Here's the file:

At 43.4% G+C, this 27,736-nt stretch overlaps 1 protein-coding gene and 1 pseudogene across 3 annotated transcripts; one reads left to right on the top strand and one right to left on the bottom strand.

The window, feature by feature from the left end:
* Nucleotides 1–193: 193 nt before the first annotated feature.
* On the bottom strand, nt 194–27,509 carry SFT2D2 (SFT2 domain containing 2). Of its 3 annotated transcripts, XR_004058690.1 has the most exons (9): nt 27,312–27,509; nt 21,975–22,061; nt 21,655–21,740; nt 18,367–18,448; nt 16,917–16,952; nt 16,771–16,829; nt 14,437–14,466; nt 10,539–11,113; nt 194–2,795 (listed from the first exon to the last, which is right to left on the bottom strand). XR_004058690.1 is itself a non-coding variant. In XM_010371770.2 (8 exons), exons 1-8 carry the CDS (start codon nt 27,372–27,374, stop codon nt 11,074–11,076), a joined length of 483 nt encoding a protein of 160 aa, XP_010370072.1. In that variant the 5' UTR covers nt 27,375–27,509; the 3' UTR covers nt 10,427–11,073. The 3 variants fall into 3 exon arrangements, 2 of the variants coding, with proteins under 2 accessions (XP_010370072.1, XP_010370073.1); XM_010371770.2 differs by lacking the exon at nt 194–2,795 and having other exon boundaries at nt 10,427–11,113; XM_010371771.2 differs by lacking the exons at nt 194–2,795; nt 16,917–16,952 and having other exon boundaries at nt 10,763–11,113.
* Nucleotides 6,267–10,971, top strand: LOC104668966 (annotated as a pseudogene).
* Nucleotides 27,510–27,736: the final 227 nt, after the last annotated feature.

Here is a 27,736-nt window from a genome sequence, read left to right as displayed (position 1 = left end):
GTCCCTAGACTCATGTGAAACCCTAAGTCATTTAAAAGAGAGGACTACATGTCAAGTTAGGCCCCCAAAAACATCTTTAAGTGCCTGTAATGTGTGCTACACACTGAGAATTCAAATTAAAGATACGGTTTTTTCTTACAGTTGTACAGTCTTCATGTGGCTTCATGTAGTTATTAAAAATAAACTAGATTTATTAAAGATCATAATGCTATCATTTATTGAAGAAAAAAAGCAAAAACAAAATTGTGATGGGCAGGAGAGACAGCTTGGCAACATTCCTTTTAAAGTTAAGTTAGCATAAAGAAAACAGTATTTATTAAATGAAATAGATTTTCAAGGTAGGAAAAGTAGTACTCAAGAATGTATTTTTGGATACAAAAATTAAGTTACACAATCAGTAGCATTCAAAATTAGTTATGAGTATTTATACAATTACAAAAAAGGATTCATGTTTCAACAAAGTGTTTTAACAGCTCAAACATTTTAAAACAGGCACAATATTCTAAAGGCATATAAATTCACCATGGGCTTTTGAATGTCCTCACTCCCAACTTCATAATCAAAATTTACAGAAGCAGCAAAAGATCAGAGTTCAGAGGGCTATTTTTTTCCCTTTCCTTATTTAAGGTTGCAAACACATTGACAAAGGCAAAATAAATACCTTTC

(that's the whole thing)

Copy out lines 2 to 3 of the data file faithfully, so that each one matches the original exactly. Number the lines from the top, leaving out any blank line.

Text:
The window, feature by feature from the left end:
* Nucleotides 1–193: 193 nt before the first annotated feature.